First salvo on this issue goes to CVE
. For the most part, it's on target. Heck, even the comments on that post are pretty right on, as well. There are a few minor issues with which I take issue, so let's dispose of them here, so I can get to a discussion that counts. Anywho, CVE
Wait a sec, if the government's so bad, why should we let it decide who should get married? Oh, I see, the government's just fine as long as its sticking its nose into our bedrooms and deciding who we can live with and what kind of sex we can have, but heaven forbid we fund public television, because that's going to erode our rights and destroy the nation?
My thing with this is not the at-first-glance sentiment, but rather the implicit counterpart which would imply that if we assume government is good then it is allowed to stick its nose into bedrooms, and so on and so forth. Secondly, does deciding who gets married determine who we can live with?
More broadly, I agree with those who excoriate the mayor of San Francisco and the Maryland Supreme Court. Aside from the crux of the issue, I vehemently disagree with those public servants who feel that their obligations to their own particular agendas supersede their obligations to the body politic and the rule of law as a whole. At what point does telling the entire set of principles upon which this government was founded to go piss up a rope, simply because the person doing so, does so with conviction
, become a recipe for President-For-Life? Would not then the War on Terror justify avoiding a presidential election so as not to send the 'wrong' signal to the terrorists?
Of course not - for that way lays silliness. So, it does not take my reader much to imagine why I would just as soon not see such silliness given life in this current debate.
Thirdly, I would tend to side with those who view bucking a few millennia of tradition somewhat askance. That, in and of itself, is not reason enough to chuck the whole enterprise (or really any of it, for that matter). It is sufficient reason to go slow, in my book. If nothing else, turning society on a dime is a fantastically good way to end up hip deep in a disaster. If we did things of this sort, the US would probably be practicing euthanasia of retarded folks and be committed to a draconian one-child policy. I think the gay marriage issue is one best mulled over, because so much of the reaction I see now is reflexive, rather than considered. At the very minimum, it should not be a campaign issue.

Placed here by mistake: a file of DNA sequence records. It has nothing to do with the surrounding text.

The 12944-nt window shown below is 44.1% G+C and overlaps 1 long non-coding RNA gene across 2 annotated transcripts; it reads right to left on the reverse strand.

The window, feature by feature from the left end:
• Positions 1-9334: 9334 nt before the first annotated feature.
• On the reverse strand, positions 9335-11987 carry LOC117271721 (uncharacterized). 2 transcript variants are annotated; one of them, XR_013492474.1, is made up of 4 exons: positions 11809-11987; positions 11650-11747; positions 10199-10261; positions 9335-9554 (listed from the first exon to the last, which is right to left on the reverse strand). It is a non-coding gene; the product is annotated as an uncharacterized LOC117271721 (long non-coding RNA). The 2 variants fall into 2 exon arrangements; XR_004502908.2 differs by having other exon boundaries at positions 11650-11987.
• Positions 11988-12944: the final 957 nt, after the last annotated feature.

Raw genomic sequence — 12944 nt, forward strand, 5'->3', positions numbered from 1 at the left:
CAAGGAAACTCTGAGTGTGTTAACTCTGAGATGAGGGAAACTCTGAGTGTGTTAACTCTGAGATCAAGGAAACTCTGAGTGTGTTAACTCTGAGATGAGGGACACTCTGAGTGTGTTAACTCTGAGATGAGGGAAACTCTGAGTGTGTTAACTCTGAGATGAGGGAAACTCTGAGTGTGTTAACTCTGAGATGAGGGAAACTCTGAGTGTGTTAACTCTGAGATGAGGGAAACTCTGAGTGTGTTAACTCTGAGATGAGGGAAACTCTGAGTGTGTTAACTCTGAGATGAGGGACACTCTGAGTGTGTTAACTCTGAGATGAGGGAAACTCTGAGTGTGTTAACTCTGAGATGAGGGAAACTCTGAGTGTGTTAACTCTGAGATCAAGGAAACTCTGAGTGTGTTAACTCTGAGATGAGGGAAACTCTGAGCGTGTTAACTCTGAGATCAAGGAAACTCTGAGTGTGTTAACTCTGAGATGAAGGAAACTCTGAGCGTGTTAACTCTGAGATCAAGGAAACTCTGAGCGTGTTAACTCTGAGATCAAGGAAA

Furthermore, this is in no, way, shape, or form providing equal rights for everybody. Gay marriage is a means of expanding
existing rights. I have the same right to marry a woman as a does a gay man. That same gay man may not legally marry his boyfriend, and more than I can marry his boyfriend. Now, CVE
notes in a later post
, that analogies between gay and interracial marriage can be made. I also agree, to some extent, with the comments that there is more than a bit of an apples and oranges element here, if only by virtue of the fact that gender is a whole lot more binary than race. Race is hard one to peg on, simply because a quick check of dangly bits can (almost always) tell me the gender of an individual, but no amount of counting melanin can give me a useful quantitative measure of "race."
But this too, is another tangent. For any of those describe themselves as either Liberal or liberal (classically liberal or leftist) are in a damnably difficult position if they choose to argue against the expansion of existing rights.
Now to the meat - the biggest reason, from my observation, that gay couples want legal recognition of marriage is to accrue the same legal benefits that a similarly positioned (no pun intended, you dirty so-and-so) heterosexual couple will gain from the institution of marriage. This hinges on two elements; the benefits and the institution.
At a rough guess, those who are in favor aren't by and large seeking the imprimatur of organized religion to create a sacred covenant between same-sex-spouse and same-sex-spouse. If they are, they can go piss up a rope and start their own church to do that, there's no need to hijack someone else's. And if there were, why pick on me? Why not make it incumbent on the House of Saud to change? That is, of course, a purely rhetorical question echoing discussion of brutality, so I put it here only as a hypothetical exercise.